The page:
One option to deal with the uncertainty scaling issue is to move on from worse case scenarios toward context-dependent scenarios. This is at least how we may reformulate Guez’s (2013) comment on temporal variations of oilseed rape nectar concentration. Risk assessors use the term worse case to describe exposure scenarios computed with the parameters upper bounds. Official conclusions on the peer review of the risk assessment may not always explicitly report worse case calculations (e. g., ANSES, 2012 ), with the underlying assumption that the conjunction of upper bound values in real field conditions would be exceptional—not to say unlikely. There is indeed a knowledge gap here. One should try and determine in which situations exposure parameters reach their upper bound, and whether the worse case combinations are likely to occur in real world. In other words, exposure levels in real world are context-dependent, and one should compute exposure scenarios with explicit reference to this context dependency. For instance, Guez (2013) computed temporally explicit thiamethoxam exposure scenarios, with regard to oilseed rape nectar concentration, and found that our dose actually respects the worse case scenario during a single flowering week out of four. He also investigated daylight time latitudinal variations with the underlying idea that a spatially explicit choice of the flight duration upper bound would help refine the exposure scenario. These are two nice examples of context-dependent scenarios with, respectively, a temporally and a spatially explicit adjustment. That said, the whole simulation remains to be updated using the recent advance in thiamethoxam residues measurements, and considering a complete range of latitudes (there was absolutely no reason why Guez should focus on the specific geographical locations of our study area). Spatially explicit adjustments may also consider temperature-dependent worse case flight durations or soil-dependent worse case nectar concentrations.

Homing Failure

We have emphasized here two new avenues of research, namely the uncertainty scaling issue and the context-dependency in pesticide risk assessment. But the greatest forthcoming challenge will be to lead this research throughout the future step forward into the biological levels, i. e., the model-based risk assessment at the colony scale ( Osborne, 2012 ). The scale change from individuals to colony will require a rigorous management of uncertainty. This is the place to introduce our last, but not least, concern about Guez’s comment. His criticism about the formula we used to investigate the consequences of homing failure from individuals to colony scale is misleading. What we need is a mortality rate , intended for use in the demographic models, not a simple difference between control and treated groups. The simple difference as an estimate of treatment-induced mortality is biased by the mortality due to the experiment per se . The difference must be expressed relatively to a reference value. To illustrate this, one can use voluntarily exaggerated values: imagine the studied dose causes half the individuals to fail homing under normal conditions (mortality due to homing failure = 0. 5, this is what we want to estimate), but that on the same time, the experiment is so stressful that an overall 90% of control bees would fail homing. Then, homing success would be 10% for control groups and half less (5%) for treated groups. Based on these observations, the “ simple” difference would return a much underestimated mortality rate due to homing failure [10–5% = 0. 05], while our “ relative” difference would return the appropriate rate [(10–5%)/10% = 0. 5]. Think also about a scenario where 100% of exposed bees would fail homing. Then it would be impossible to get the proper mortality rate using a “ simple” difference, by definition. In our example, the simple difference would return a 0. 1 mortality due to homing failure instead of 1.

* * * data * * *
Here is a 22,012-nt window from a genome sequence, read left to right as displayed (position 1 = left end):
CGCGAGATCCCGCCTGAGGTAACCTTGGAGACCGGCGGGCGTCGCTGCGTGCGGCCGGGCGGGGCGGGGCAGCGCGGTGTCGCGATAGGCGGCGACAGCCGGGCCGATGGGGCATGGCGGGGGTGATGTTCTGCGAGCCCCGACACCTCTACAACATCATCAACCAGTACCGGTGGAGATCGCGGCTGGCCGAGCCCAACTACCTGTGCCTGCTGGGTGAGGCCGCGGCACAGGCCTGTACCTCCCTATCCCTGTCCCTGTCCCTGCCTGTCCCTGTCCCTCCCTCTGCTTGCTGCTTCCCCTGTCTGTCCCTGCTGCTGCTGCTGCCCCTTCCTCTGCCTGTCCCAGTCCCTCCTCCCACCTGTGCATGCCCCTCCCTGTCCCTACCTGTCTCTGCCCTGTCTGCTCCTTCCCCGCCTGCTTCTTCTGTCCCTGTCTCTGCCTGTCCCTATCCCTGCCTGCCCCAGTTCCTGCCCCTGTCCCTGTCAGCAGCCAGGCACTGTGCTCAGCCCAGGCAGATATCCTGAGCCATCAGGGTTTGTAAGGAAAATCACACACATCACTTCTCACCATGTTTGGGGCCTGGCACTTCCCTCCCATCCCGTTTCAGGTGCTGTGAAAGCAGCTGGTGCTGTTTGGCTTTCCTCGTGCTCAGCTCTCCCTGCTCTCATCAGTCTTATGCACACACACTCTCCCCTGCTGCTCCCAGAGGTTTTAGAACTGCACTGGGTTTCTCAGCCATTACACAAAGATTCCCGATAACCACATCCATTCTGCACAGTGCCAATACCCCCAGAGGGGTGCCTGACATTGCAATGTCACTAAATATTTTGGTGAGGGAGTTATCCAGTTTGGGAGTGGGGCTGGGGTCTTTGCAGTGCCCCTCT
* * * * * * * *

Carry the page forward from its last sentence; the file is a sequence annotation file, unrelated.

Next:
There is certainly place for improvement in the way to assess mortality due to homing failure, but this will be achievable providing the ecological dimension is properly implemented into classical toxicological approaches. In that respect, we fully support Guez’s initiative to challenge our study. But unlike his concluding warning on the absence of empirical support for Rortais et al.’s (2005) and Khoury et al.’s (2011) methods, we would not refrain readers from exploring pesticide effects on honey bees using innovative tools.


This contribution proceeds from a project funded by the European Community program (797/2004) for French beekeeping coordinated by the French Ministry of Agriculture (convention FranceAgriMer 11-45R).